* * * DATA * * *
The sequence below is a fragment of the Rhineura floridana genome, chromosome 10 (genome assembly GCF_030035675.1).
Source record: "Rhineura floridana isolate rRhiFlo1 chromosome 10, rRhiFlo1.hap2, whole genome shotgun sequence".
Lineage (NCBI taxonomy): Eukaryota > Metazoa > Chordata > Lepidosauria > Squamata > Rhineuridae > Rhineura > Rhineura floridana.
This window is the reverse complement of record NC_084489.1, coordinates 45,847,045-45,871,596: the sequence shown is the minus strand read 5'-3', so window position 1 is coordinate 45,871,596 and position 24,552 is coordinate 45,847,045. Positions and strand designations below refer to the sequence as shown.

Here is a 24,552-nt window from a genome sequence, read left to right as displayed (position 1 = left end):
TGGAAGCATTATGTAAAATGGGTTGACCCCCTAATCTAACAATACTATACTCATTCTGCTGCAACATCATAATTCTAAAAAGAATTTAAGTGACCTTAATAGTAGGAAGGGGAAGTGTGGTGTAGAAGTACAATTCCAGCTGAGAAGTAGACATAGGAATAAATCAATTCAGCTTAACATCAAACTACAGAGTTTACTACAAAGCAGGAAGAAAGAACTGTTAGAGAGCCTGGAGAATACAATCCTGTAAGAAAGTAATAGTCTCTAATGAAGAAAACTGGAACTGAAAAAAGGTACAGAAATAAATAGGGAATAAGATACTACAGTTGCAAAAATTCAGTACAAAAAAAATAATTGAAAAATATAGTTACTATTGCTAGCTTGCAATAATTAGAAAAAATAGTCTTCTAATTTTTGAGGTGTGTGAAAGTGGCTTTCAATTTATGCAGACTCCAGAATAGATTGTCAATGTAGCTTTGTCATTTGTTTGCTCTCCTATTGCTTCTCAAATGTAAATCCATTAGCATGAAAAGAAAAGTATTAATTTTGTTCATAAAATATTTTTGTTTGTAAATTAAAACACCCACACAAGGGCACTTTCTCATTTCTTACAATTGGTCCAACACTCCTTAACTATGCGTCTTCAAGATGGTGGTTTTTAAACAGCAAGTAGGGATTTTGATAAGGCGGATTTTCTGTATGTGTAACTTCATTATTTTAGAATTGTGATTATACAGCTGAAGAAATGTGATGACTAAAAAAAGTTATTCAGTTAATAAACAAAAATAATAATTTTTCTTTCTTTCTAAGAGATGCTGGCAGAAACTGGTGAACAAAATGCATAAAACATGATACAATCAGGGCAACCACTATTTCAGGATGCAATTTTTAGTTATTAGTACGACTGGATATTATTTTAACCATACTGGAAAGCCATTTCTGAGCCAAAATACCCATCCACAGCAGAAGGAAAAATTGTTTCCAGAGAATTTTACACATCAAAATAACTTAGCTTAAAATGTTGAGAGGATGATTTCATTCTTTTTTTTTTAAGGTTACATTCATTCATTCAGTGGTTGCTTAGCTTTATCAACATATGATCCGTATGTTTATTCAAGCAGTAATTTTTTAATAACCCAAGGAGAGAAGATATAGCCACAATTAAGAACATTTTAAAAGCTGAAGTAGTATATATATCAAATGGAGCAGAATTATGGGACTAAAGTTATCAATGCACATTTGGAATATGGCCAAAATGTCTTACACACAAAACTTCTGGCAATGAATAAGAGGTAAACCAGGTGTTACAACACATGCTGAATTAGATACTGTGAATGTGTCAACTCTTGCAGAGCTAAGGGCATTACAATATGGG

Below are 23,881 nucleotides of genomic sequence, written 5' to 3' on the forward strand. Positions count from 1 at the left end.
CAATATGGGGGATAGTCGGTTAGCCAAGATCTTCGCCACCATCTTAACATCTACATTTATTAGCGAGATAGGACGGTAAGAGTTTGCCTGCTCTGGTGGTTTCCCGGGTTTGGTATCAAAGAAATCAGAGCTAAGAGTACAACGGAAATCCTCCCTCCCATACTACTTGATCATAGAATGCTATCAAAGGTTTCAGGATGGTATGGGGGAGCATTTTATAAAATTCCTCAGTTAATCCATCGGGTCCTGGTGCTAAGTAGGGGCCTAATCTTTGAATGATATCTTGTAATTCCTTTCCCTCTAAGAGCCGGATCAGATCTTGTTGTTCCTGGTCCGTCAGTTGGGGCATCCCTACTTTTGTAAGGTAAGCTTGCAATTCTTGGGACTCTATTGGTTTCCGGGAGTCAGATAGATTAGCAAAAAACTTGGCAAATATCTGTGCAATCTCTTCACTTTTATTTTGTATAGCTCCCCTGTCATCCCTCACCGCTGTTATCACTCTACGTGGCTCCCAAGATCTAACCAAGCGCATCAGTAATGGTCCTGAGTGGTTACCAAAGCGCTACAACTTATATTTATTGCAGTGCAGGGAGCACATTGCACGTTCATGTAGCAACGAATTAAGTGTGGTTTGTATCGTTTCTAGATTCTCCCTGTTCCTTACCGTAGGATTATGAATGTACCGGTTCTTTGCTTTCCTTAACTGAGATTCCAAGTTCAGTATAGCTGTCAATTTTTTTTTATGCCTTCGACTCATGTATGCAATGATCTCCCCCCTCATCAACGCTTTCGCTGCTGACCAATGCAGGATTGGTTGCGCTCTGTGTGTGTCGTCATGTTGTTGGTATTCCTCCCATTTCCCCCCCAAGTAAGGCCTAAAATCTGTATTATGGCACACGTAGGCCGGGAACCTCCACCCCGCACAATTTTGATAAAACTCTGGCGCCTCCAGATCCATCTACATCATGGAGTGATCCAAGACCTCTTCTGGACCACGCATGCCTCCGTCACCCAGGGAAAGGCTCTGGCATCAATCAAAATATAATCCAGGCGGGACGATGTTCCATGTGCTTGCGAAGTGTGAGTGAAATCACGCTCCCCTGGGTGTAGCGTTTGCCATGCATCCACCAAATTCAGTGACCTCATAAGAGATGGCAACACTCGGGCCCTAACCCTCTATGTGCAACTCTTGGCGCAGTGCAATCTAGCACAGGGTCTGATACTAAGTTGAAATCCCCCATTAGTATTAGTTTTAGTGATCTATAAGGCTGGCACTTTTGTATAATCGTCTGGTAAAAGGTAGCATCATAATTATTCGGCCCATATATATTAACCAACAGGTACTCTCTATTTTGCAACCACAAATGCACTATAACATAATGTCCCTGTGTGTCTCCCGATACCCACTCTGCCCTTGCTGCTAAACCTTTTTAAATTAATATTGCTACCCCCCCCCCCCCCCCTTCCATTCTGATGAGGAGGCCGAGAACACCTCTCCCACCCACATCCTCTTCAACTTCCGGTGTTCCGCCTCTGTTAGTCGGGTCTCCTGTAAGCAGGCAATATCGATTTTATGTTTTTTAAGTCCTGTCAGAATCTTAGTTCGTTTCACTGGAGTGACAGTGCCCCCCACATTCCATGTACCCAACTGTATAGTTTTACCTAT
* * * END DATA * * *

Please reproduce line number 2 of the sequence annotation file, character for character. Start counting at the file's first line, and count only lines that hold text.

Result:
Source record: "Rhineura floridana isolate rRhiFlo1 chromosome 10, rRhiFlo1.hap2, whole genome shotgun sequence".